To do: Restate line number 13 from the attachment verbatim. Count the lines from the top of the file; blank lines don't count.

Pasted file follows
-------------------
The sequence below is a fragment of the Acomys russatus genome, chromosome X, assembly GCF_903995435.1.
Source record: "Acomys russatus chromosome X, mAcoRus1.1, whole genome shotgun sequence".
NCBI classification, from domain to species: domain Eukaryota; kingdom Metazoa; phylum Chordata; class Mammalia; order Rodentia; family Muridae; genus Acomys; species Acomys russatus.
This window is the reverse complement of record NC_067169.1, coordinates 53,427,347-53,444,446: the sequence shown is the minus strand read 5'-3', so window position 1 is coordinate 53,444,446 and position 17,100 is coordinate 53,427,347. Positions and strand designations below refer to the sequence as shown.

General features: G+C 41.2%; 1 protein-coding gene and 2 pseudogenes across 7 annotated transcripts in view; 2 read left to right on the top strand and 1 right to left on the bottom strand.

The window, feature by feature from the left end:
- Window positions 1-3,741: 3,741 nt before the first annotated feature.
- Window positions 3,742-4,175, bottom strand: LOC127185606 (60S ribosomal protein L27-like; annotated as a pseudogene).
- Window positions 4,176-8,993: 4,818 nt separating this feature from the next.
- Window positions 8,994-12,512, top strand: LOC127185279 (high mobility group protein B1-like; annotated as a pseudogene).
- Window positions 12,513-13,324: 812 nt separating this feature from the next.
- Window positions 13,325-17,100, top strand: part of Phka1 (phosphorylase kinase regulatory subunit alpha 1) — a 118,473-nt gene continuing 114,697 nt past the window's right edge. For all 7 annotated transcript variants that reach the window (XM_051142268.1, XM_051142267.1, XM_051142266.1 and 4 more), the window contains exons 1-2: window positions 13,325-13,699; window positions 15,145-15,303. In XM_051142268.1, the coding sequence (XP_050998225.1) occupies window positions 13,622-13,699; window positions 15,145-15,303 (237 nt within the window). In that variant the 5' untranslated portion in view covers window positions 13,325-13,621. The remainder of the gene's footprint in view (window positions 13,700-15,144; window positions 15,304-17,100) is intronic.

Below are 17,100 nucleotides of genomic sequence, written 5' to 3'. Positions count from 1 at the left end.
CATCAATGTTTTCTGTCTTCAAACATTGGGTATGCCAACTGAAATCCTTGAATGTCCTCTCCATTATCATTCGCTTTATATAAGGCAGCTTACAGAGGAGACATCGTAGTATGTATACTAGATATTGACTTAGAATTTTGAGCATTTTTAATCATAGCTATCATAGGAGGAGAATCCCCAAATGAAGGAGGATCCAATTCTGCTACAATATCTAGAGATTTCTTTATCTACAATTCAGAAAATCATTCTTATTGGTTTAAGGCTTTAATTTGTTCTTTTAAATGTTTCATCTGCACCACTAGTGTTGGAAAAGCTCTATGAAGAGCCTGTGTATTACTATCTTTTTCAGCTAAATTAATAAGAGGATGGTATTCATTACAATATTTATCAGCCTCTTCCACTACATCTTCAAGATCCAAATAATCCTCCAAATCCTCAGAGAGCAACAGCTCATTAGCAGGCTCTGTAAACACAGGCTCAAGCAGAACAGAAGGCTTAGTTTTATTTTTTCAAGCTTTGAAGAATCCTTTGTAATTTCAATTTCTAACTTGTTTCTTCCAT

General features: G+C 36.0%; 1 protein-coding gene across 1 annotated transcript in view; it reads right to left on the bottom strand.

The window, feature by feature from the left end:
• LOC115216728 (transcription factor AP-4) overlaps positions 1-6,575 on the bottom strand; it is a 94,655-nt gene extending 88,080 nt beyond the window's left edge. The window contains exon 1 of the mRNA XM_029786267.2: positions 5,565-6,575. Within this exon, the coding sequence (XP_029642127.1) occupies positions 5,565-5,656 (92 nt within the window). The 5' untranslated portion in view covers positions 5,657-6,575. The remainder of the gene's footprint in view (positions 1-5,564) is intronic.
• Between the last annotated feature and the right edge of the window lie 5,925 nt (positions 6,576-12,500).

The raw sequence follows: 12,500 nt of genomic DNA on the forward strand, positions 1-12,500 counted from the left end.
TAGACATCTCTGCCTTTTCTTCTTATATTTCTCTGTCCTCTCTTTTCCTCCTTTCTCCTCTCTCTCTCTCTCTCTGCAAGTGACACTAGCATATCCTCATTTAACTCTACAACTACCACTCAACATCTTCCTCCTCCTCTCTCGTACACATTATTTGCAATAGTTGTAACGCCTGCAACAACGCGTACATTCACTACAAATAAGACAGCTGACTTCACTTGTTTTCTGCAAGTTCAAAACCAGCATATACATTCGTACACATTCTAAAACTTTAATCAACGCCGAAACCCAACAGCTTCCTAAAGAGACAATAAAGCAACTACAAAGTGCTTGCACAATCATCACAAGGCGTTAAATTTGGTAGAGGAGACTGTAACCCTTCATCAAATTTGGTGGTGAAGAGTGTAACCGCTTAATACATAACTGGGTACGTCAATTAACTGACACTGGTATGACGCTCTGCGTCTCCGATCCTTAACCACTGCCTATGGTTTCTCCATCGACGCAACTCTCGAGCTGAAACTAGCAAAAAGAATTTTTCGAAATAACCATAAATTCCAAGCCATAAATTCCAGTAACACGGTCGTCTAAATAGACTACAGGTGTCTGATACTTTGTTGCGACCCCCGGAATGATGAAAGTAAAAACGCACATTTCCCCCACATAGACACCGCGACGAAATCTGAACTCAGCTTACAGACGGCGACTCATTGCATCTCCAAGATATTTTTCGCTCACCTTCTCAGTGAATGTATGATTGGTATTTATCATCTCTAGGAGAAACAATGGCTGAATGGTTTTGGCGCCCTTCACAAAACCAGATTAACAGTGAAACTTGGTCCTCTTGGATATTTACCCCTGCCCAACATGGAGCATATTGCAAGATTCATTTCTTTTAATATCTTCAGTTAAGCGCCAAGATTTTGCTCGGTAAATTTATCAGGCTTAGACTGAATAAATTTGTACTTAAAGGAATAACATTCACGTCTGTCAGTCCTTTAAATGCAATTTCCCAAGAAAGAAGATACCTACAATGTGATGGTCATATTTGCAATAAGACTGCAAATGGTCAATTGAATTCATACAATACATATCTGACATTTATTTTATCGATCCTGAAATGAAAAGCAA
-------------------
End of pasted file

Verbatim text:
Below are 17,100 nucleotides of genomic sequence, written 5' to 3'. Positions count from 1 at the left end.